According to Reuters, the master and chief officer of the ill-fated bulker Wakashio, now breaking up after grounding off Mauritius, have been arrested by the island’s police.
Wakashio struck a coral reef off the Indian Ocean island on 25 July 25 and began spilling oil on August 6, prompting the government to announce a state of environmental emergency. Around a quarter of the vessel’s 4,000 tonnes of bunkers was leaked causing an environmental disaster. The remaining bunkers have been successfully taken off and the vessel has broken in two and the fore part already towed away.
According to Reuters, Mauritius’ National Crisis Committee said two companies, International Tankers Owners Pollution Federation (ITOPF) and Le Floch Depollution, will start cleaning three sites on the shoreline on Wednesday and will be joined by local groups including fishermen.
Reuters quoted local police chief Inspector Siva Coothen as saying, “We have arrested the captain of the vessel and another member of the crew. After having been heard by the court they have been denied bail and are still in detention,” Inspector Siva Coothen told Reuters. The Mauritius coastguard had repeatedly tried to reach the ship to warn that its course was dangerous but had received no reply, a maritime official with knowledge of the incident who asked not to be named told Reuters, “The route set five days before the crash was wrong and the ship’s navigation system should have signalled that to the crew and it seems the crew ignored it. The ship also failed to send out an SOS (when it ran aground), and did not respond to attempts by the coastguard to get in touch,” the official said.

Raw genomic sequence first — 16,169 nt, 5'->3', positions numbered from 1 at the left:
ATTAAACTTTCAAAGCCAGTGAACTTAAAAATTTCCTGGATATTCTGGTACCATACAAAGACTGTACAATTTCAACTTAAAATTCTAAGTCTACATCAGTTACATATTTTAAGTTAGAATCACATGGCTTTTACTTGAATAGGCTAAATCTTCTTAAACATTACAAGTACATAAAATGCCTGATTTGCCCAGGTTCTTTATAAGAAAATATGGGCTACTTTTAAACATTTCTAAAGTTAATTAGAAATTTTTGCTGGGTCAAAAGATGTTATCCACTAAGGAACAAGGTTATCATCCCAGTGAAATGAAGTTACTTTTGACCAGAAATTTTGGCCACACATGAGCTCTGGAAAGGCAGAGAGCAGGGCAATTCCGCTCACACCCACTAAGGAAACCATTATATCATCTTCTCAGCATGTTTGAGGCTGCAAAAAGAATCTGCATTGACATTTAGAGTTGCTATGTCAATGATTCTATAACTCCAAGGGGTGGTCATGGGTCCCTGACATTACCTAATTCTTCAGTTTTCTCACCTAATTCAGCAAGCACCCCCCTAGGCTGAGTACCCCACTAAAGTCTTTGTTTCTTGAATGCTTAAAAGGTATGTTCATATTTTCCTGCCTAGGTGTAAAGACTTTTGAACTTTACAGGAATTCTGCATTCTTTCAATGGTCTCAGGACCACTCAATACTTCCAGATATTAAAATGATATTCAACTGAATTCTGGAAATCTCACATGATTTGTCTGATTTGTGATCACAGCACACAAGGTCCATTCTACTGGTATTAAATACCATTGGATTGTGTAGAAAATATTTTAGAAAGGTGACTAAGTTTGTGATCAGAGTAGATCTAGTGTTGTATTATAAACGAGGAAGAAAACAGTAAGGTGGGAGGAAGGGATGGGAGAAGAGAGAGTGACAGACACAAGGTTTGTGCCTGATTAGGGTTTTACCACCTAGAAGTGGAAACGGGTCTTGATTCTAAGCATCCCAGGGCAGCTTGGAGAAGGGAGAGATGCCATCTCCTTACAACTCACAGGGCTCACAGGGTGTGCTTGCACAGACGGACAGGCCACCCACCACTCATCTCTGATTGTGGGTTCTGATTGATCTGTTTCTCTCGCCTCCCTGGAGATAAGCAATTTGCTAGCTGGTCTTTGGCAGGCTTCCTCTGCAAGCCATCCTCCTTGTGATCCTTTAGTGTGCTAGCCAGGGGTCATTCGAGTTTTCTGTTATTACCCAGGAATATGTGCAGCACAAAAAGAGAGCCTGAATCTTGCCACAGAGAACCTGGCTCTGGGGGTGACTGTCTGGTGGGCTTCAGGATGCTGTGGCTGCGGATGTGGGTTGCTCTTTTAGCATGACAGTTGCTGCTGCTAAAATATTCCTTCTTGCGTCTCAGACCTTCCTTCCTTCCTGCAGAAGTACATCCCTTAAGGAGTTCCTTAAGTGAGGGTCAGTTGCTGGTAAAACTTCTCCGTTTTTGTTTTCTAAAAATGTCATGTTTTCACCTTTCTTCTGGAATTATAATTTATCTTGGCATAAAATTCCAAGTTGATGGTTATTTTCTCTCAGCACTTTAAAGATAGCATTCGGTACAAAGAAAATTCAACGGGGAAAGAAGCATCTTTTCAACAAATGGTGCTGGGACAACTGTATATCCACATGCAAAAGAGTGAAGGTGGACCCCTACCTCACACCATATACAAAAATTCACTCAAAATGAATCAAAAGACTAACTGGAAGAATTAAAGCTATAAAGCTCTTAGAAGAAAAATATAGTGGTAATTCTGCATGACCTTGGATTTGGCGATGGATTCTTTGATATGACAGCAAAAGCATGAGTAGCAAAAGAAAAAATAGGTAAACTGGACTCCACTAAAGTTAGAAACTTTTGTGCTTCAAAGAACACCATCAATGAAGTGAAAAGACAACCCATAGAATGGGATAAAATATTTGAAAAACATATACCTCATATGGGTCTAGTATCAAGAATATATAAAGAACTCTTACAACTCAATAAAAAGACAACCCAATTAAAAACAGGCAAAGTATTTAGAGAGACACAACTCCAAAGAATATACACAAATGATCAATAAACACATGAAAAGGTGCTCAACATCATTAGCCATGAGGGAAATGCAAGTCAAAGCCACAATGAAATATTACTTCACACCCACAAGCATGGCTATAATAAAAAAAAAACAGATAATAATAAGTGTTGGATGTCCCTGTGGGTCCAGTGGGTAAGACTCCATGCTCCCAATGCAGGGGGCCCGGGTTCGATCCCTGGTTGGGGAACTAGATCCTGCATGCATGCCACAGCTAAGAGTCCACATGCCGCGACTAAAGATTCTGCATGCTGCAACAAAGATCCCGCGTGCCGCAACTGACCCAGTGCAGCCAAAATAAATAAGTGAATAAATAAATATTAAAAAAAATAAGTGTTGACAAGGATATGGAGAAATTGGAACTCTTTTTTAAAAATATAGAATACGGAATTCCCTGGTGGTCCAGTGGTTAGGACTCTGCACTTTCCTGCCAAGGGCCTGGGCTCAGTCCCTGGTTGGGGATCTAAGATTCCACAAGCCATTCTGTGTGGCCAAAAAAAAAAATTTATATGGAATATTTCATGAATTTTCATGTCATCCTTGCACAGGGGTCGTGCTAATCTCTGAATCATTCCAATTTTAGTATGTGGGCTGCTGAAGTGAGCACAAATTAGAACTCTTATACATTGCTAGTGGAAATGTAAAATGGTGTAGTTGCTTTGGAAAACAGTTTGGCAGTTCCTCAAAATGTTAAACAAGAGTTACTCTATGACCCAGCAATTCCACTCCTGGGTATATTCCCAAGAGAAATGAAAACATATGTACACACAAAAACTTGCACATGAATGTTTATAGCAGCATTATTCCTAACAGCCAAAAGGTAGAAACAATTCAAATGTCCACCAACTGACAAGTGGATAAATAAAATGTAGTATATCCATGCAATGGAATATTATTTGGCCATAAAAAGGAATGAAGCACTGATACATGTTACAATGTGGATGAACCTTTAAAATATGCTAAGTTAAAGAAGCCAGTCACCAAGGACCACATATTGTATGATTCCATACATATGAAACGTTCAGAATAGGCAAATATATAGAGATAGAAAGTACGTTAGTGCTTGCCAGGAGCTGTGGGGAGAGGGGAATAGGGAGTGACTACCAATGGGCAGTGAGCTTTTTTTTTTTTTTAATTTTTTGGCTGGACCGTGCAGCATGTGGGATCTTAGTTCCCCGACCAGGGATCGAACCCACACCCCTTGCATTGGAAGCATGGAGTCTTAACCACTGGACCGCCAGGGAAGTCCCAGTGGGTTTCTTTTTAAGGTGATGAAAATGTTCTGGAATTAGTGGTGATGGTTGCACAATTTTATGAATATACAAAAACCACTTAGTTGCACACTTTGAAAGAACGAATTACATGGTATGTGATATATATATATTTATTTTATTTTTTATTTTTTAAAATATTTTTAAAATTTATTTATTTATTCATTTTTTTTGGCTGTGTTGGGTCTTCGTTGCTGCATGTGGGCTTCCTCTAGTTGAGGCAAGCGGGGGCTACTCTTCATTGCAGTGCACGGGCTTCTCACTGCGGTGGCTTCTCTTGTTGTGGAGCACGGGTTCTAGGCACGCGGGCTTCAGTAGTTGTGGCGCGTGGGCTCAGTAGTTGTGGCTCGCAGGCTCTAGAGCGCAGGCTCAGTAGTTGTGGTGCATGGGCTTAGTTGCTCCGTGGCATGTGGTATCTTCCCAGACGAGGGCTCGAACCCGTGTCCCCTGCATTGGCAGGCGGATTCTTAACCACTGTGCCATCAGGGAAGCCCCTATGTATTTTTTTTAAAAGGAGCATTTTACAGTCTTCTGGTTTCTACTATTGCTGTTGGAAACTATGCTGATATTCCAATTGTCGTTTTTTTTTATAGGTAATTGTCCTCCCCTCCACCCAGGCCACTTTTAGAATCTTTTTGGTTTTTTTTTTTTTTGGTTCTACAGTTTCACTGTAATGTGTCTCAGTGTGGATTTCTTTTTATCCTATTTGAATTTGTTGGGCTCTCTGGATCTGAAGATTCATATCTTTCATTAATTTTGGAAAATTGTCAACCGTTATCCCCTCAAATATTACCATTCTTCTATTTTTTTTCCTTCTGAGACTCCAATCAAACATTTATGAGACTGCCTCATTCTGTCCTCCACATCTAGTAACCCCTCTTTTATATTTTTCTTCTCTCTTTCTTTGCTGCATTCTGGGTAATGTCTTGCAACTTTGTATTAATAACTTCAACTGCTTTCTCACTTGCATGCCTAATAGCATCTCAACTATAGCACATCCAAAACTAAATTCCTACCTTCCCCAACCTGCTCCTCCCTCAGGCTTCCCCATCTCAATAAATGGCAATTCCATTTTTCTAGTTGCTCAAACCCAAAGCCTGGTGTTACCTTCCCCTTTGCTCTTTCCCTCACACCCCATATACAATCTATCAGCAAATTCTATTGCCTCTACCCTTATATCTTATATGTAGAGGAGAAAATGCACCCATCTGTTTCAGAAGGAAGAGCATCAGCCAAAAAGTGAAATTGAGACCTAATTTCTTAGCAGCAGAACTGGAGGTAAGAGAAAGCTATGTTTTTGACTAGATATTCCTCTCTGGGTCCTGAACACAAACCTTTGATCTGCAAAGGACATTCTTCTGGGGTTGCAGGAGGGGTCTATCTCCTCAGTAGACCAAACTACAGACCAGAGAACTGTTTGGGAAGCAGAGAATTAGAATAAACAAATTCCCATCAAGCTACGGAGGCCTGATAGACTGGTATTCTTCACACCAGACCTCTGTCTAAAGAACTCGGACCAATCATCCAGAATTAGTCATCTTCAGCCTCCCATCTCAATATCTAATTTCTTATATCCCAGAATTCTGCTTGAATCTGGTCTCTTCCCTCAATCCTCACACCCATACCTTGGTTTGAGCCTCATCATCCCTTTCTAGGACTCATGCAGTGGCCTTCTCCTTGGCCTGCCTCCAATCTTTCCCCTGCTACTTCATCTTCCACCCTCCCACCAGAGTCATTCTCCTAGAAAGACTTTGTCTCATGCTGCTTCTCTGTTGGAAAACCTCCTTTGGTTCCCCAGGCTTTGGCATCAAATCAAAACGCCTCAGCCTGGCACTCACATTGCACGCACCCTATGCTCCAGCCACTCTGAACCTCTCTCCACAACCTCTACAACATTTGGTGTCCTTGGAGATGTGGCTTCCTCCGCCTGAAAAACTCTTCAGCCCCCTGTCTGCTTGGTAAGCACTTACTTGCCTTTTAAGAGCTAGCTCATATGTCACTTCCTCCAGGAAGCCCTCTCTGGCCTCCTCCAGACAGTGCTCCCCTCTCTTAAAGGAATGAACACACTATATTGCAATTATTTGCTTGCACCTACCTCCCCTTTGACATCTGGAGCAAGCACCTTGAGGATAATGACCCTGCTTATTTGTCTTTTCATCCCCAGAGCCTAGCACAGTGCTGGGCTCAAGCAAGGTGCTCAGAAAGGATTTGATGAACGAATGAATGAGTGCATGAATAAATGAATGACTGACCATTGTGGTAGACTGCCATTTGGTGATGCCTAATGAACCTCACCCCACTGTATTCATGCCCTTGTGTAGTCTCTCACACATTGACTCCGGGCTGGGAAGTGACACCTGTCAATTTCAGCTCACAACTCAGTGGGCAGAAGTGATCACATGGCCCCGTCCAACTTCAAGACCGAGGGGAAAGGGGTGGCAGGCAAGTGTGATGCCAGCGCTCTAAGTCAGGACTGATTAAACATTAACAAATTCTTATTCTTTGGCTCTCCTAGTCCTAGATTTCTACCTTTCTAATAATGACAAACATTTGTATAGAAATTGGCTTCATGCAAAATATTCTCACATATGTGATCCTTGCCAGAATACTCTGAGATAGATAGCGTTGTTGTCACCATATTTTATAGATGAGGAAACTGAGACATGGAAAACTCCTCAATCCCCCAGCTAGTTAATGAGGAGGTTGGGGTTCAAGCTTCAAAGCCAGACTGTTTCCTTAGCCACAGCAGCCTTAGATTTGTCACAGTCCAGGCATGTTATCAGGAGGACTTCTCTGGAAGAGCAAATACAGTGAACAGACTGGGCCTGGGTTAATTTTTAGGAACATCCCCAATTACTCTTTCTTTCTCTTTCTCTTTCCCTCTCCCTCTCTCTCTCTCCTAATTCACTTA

The official confirmed that the crew had been questioned about reports they were having a birthday party on board, but said it was not clear yet if the party had been held at the same time that the ship ran aground or earlier in the day. He also denied media reports that the ship had sailed close to land seeking a Wi-Fi signal, saying that looking for a phone signal would not have required sailing so close to land.
The official noted it was the second accident in the area in four years and said the government might establish a signal station nearby to try to ward off future disasters.